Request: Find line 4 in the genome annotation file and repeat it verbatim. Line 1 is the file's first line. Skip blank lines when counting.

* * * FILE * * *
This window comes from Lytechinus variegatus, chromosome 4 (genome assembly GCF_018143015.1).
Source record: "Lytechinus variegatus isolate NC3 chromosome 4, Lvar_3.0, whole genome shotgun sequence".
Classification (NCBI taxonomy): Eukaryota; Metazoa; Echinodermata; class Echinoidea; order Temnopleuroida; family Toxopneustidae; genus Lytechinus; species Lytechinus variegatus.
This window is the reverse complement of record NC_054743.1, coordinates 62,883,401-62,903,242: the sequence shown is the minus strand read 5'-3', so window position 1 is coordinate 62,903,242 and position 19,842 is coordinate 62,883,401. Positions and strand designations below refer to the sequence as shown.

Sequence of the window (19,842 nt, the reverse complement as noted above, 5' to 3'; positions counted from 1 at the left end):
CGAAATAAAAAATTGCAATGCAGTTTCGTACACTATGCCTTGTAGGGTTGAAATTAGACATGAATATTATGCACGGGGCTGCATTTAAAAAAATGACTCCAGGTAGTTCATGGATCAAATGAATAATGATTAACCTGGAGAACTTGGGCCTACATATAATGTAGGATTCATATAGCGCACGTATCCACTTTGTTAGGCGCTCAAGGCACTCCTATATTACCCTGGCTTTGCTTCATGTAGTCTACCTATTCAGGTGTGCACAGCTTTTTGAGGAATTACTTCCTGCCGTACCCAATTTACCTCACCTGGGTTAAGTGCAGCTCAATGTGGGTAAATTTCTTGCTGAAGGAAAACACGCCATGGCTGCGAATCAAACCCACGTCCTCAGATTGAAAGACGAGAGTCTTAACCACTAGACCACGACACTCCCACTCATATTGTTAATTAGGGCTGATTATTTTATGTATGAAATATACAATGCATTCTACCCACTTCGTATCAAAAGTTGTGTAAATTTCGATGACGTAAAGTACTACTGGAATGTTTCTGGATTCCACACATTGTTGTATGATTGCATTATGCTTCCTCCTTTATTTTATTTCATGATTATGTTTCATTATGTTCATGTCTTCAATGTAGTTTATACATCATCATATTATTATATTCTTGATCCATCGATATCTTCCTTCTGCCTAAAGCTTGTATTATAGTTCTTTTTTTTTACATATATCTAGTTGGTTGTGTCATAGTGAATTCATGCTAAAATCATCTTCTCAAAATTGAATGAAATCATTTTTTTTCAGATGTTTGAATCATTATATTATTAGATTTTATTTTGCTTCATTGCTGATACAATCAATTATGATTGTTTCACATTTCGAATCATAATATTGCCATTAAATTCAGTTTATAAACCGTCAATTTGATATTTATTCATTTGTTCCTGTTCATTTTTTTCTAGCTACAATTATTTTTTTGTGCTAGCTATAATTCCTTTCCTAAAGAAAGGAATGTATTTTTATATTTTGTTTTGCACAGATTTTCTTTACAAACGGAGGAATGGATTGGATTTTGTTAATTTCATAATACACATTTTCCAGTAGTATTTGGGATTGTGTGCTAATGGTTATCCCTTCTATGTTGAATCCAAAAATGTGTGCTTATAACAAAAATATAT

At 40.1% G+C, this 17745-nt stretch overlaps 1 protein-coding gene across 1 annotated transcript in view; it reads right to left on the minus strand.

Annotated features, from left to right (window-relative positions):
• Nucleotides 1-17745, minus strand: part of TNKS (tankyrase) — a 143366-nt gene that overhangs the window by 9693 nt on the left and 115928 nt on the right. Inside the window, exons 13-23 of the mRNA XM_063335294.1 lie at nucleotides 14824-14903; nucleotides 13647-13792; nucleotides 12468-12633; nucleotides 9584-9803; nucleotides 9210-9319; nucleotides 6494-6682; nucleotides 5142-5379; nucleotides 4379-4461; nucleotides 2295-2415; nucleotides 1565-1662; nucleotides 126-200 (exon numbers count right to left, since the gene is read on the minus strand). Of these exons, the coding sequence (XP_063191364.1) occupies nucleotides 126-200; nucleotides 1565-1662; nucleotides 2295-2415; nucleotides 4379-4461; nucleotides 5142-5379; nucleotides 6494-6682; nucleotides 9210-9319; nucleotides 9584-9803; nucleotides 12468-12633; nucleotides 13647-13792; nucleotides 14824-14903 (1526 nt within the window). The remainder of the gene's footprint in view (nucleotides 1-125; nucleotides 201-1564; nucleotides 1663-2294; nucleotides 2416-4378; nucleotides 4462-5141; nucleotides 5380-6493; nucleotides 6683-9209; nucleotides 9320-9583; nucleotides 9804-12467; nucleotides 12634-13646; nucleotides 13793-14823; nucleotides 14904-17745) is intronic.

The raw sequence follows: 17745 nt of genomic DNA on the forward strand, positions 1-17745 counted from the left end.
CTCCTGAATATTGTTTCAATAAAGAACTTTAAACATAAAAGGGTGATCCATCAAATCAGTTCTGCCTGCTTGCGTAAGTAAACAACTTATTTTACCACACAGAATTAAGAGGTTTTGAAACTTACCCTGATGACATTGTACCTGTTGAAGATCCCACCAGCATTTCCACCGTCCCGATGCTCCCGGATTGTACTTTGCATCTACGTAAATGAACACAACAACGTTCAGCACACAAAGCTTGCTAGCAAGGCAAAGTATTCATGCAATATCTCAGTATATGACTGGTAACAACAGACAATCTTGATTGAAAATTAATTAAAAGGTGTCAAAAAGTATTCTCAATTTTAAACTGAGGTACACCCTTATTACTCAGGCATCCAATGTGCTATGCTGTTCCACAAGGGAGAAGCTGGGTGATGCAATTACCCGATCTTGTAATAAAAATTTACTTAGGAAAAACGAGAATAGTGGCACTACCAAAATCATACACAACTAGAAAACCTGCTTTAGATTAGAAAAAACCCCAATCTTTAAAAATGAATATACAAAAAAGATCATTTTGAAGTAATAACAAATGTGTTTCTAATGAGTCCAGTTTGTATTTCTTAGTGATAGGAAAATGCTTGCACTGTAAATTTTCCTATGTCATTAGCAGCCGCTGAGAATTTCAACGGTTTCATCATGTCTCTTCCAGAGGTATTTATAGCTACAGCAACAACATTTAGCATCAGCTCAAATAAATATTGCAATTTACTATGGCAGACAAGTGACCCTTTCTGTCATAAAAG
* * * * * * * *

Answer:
This window is the reverse complement of record NC_054743.1, coordinates 62,883,401-62,903,242: the sequence shown is the minus strand read 5'-3', so window position 1 is coordinate 62,903,242 and position 19,842 is coordinate 62,883,401. Positions and strand designations below refer to the sequence as shown.